A few days later Britain’s best spelling sports paper, the Athletic News based in Manchester, carried what – from a Harp perspective – was the awful truth and now a matter of public record: ‘There was a terrible slaughtering of the innocents on Saturday.  Between them, the Bon Accord and Rovers lost 71 goals.  Arbroath have thus the honour of establishing a record so far as goal-taking is concerned.  Aberdeen, from these figures, is evidently low in football.  Saturday’s work will forever stand against them.’


For Arbroath, it assured them of an element of fame throughout the football world.  In contrast, the Harp would ultimately slip into obscurity.  If only that committeeman hadn’t made the honest mistake of changing the referee’s mind about the 37 goals he thought had been scored by the green jerseys . . .


arbroath scarf world record



The 36-goal margin remains a world record to this day – no-one in Arbroath could have thought that a wet and windy Gayfield afternoon by the North Sea in 1885 (no football stadium in Europe lies closer to the sea) would make the town famous.  In 2016 the long-standing achievement came under threat when an Ecuadorian Third Division team, Pelileo Sporting Club, beat Indi Native 44-1.  Guinness World Records refused to ratify that in favour of the Arbroath score on that basis that they only accept sports records which occur at a top-level, whether it be professional, international or pre-eminent amateur.


Arbroath and Harp met yet again in the Forfarshire Cup Final just 12 weeks on from the record-breaking Scottish Cup tie before an 8,000 crowd.  A tiny measure of revenge was had as Harp ran out 5-3 winners with the Courier describing Tom O’Kane as ‘an impassable barrier’ in the midst of yet more cat-calls from his own townsfolk.





Dundee Harp continued to foster good relations with Hibernian and followed their lead in accepting invitations to take part in charity matches the length and breadth of Scotland.  In April 1887 the Harp took part in a game against Clyde which was organised by Brother Walfrid to support the Poor Children’s Dinner Table that he was running at Sacred Heart School in Bridgeton.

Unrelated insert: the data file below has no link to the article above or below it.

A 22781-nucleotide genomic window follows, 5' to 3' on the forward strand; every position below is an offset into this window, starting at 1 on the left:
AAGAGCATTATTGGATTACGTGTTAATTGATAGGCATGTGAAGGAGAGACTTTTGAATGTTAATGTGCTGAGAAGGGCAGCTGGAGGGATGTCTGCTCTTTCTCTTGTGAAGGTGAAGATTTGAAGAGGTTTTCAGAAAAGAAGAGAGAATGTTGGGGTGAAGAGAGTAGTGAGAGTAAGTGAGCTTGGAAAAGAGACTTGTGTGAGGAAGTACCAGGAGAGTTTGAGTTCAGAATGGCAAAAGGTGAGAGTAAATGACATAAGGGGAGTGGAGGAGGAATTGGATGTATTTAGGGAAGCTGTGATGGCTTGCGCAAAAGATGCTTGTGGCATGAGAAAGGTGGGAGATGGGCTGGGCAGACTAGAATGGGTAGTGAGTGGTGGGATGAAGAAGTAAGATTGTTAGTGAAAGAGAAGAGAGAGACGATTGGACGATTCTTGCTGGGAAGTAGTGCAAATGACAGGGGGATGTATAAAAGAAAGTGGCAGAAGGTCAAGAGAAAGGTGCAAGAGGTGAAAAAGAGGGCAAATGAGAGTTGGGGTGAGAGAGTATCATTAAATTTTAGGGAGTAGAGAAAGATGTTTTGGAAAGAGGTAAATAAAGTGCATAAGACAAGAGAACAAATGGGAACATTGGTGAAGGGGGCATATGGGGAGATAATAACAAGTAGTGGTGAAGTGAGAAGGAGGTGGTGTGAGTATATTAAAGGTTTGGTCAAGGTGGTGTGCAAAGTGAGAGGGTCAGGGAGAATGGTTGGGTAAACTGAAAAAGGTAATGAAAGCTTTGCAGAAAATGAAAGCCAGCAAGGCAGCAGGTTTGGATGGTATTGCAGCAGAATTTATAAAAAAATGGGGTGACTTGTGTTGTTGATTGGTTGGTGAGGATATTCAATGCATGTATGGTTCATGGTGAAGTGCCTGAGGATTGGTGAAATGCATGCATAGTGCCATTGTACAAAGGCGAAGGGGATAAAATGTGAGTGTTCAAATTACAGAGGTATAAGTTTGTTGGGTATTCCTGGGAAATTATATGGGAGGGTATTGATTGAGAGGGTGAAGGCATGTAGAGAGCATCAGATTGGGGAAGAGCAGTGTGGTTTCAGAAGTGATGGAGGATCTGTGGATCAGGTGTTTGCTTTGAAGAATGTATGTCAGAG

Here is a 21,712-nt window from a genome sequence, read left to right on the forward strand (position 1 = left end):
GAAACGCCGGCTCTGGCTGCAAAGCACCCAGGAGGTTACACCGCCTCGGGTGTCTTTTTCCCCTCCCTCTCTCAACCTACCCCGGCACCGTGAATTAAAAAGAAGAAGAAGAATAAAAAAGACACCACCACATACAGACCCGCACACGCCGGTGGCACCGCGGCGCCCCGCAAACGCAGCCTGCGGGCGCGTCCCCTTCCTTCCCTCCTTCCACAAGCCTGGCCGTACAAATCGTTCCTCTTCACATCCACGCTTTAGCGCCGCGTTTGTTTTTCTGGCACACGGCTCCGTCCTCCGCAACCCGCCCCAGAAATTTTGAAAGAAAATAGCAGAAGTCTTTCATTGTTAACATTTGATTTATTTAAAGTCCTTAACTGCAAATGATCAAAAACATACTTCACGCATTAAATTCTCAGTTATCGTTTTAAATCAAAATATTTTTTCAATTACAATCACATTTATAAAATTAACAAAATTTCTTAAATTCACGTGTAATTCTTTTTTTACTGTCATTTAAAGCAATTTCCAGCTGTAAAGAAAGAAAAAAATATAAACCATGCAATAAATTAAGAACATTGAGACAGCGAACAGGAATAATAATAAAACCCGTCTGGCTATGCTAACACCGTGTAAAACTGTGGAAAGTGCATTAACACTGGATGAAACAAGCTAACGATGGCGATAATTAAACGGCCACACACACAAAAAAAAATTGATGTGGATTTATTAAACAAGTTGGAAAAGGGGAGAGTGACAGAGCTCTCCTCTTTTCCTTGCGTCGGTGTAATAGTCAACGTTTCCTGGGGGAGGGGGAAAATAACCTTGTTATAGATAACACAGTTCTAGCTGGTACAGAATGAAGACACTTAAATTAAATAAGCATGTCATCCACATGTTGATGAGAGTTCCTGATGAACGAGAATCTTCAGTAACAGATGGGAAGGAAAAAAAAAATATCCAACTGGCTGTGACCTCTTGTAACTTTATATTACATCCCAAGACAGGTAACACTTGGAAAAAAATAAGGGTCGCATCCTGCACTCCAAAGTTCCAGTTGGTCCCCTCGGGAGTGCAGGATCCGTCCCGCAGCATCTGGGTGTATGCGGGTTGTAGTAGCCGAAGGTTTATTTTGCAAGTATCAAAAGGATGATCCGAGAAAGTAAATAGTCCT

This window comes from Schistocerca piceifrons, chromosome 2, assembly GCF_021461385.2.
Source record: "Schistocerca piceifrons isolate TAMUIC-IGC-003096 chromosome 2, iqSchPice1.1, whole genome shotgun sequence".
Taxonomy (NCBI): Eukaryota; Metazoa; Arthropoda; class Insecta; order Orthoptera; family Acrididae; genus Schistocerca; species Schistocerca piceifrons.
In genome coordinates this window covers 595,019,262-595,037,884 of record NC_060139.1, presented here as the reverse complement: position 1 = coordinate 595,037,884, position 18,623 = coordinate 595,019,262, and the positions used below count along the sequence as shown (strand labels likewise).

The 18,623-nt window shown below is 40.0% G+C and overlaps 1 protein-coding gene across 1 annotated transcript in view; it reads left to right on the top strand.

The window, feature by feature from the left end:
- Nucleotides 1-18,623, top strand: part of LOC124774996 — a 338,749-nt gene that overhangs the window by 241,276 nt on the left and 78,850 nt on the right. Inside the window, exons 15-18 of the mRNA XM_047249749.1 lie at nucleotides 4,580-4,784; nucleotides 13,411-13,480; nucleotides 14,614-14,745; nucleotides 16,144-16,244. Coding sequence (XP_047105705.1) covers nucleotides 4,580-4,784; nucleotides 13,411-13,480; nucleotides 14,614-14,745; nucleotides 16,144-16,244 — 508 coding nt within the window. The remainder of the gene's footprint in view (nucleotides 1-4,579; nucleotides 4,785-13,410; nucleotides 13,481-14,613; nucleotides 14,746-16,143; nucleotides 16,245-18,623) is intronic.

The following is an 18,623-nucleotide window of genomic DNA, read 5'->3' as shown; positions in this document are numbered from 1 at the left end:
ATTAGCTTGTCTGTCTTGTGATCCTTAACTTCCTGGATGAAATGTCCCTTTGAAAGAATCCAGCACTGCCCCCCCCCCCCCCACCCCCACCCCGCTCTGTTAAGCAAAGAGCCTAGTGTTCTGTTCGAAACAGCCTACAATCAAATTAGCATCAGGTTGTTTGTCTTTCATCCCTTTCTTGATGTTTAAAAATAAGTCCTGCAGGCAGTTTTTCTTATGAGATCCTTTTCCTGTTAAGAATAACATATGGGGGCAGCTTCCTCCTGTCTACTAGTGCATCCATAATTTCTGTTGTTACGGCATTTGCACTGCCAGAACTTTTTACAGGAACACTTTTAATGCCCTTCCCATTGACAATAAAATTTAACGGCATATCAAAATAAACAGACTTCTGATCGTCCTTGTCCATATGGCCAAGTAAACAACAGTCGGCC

clyde v dundee harp match advert barrowfield may 8th


Tom O’Kane and his fellow full-back Gilmarton featured in the Glasgow Observer match report and along with other Harp players and officials met the Marist brother and others involved in founding Celtic FC for a post-match dinner in the school dining rooms.  It was little surprise that, just over a year later, the Harp provided the opposition at the second match Celtic played at home on 9th June 1888.  The new Irish club won narrowly by 1-0 but Harp’s best player was identified in the match report in the Scottish Umpire: ‘O’Kane for the Harp was in grand style and treated the spectators to a fine display of long kicking.’


There was speculation that summer that Celtic were interested in signing O’Kane and there were even reports at one point that he had joined up.  It did not come to pass and in Tom’s obituary in the Dundee Evening Telegraph fifty-two years later it stated: ‘O’Kane, who played football for 18 ½ years was a member of the Harp team when Celtic offered to sign him, an offer which he declined.’  A year later Tom re-joined Arbroath after four years with the Harp.  He remained involved in local football for many years as a referee and also as a coach.


The strong bonds forged between Dundee Harp and Celtic were evidenced again in 1910 when early Celtic star Tom Maley returned to the city with the club, who had then – under his brother Willie’s management – had just won the League title for a record 6th year in a row.  In his regular column in the Glasgow Observer Maley wrote: ‘The Tay Street Hall and its surroundings were practically my first haunts in Dundee well-nigh a quarter of a century ago . . . A prominent figure in the football life of Dundee Harp in those days was Mr Hogan, and right pleased I was to see him still in active service . . .  What ardent Celts they all are to be sure, and how closely and keenly they follow the Celts’ progress.  Were the Celts a Dundee organisation, the chances of being killed with kindness were far from being remote and no matter the opposition a gate would always be at their service.’